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How Holding Your Breath Can Save Your Back
MJJ employing the Valsalva maneuver in the midst of 22 deadlifts at 315 lbs during the 2009 NorCal Sectional.
Of paramount importance when training with barbells is maintaining the spine's normal anatomical position. What is normal? When you stand up straight, your spine will assume something of an S-shape if viewed from the side. Near your shoulders, your spine traces the top of the S and demonstrates what is called kyphotic curvature. Your lower back also has a curve, or an arch, referred to as a lordotic curvature. This is normal anatomical position. For the purposes of this article, we are primarily interested in the lower back and keeping it in this extended, normal position when lifting weights.
Maintaining your lordotic curvature when under a load is function of trunk rigidity. The more stable and unmoving your torso, the more efficiently and safely you can transmit force to the load you wish to move. Your spinal erectors will provide isometric support for the spine in the back. The front, or anterior aspect, has only the abdominal musculature, with no corresponding bony structures to maintain stabilization. If you are to more effectively use those abdominal muscles, you need to pressurize your abdominal cavity using what is called the Valsalva maneuver. This is simply taking a big breath and holding it while closing the vocal folds of the throat, known as the glottis.
To perform the Valsalva effectively, you need to use your diaphragm to push your belly outward while inhaling. Just filling the lungs with air and raising the chest is less effective than relaxing the abdomen and pushing down with the diaphragm to stick your stomach out. Once your belly is properly protruding and you are holding that breath, you forcefully contract your abdominal muscles to create a maximally rigid torso. Now you are ready to perform your lift. When done correctly, this will markedly increase intra-abdominal pressure along with blood pressure and it will feel a little like your head wants to explode. By actively maintaining your lumbar curvature through the isometric contraction of the spinal erectors and the usage of the Valsalva maneuver, you can safely handle very heavy weights without fear of injuring your lower back.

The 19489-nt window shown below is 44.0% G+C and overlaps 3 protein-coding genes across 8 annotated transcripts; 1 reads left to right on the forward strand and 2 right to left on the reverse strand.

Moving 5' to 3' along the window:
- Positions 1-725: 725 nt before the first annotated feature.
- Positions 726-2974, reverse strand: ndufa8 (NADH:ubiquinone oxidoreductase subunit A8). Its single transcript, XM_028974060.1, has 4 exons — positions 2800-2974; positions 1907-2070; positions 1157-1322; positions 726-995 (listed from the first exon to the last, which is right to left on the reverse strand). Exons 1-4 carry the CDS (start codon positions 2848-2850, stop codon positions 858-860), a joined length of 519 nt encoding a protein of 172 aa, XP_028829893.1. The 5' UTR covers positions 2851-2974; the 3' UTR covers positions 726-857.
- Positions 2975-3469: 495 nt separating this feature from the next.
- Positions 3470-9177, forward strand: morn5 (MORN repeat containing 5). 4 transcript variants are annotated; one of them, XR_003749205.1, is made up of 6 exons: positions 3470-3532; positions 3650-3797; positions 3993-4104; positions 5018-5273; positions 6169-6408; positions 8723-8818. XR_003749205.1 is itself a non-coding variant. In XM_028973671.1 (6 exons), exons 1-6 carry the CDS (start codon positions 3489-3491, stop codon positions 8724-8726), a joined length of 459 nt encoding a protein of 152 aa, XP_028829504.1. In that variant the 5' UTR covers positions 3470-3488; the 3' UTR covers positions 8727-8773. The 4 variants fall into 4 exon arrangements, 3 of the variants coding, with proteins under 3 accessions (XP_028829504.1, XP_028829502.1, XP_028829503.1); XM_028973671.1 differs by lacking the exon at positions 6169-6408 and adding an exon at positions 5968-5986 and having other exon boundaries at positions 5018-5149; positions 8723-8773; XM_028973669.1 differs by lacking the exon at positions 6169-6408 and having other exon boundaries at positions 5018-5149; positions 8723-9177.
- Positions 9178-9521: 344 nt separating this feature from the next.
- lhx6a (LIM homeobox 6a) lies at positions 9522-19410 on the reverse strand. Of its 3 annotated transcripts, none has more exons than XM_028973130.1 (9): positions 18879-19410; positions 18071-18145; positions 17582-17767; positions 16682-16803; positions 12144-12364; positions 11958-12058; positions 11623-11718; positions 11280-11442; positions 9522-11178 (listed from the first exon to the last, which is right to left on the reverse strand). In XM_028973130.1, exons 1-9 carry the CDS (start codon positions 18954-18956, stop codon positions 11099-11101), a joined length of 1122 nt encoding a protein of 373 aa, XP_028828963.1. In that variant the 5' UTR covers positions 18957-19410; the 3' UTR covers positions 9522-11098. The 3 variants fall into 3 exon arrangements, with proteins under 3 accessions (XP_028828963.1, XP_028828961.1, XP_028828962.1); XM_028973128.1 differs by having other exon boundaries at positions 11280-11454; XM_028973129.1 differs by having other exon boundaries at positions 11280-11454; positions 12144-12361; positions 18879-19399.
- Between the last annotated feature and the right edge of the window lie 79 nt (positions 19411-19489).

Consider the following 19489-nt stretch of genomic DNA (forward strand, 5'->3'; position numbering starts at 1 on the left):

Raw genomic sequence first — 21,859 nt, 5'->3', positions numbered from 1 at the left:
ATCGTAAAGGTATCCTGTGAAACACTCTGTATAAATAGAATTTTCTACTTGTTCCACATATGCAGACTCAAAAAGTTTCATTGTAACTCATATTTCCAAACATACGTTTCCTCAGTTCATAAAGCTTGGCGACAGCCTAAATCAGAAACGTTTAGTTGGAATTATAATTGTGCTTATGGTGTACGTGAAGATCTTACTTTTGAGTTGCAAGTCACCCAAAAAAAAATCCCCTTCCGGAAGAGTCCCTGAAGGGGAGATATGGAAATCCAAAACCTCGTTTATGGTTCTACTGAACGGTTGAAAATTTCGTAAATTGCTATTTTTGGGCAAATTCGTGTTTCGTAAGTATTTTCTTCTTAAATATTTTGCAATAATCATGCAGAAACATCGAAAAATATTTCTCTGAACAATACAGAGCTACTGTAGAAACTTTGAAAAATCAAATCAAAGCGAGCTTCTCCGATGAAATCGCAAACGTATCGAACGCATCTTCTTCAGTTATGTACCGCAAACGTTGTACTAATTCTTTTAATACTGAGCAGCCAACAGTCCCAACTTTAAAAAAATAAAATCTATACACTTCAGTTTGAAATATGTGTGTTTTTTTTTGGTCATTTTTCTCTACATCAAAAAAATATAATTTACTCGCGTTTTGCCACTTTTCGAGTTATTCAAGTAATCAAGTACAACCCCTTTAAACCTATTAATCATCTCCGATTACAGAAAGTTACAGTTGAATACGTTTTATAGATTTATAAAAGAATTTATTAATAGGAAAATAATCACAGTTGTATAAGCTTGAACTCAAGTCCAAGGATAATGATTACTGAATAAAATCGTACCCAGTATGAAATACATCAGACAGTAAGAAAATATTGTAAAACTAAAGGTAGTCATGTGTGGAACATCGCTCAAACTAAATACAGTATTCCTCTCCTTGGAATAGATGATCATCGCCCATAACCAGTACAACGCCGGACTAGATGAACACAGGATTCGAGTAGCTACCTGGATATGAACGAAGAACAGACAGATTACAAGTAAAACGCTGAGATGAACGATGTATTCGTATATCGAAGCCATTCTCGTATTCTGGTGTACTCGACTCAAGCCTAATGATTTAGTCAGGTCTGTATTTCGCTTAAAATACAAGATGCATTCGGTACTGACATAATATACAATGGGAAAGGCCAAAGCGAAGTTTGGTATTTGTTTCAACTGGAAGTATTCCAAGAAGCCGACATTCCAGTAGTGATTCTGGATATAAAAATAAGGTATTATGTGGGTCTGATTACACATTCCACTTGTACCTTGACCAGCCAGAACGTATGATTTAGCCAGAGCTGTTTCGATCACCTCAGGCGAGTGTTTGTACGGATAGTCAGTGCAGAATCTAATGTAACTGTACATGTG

A commonly voiced argument against holding the breath while lifting is the possibility of experiencing an aneurysm, or the bursting of a blood vessel in the brain or other part of the body. Such conditions are exceedingly rare and are primarily determined by genetic predisposition to such events. As Mark Rippetoe has rather humorously noted, "Parents cause aneurysms. Lifting weights does not." In healthy individuals, there is nothing to fear from performing the Valsalva maneuver. In fact, by not holding your breath during heavy attempts, you markedly increase your chances of spinal injury. Given that there are almost no recorded cases of anyone anywhere dropping dead from holding their breath while lifting, but there are innumerable instances of painful and debilitating back injuries from lifting improperly, you would be well advised to use the Valsalva on all of your strength-based lifts.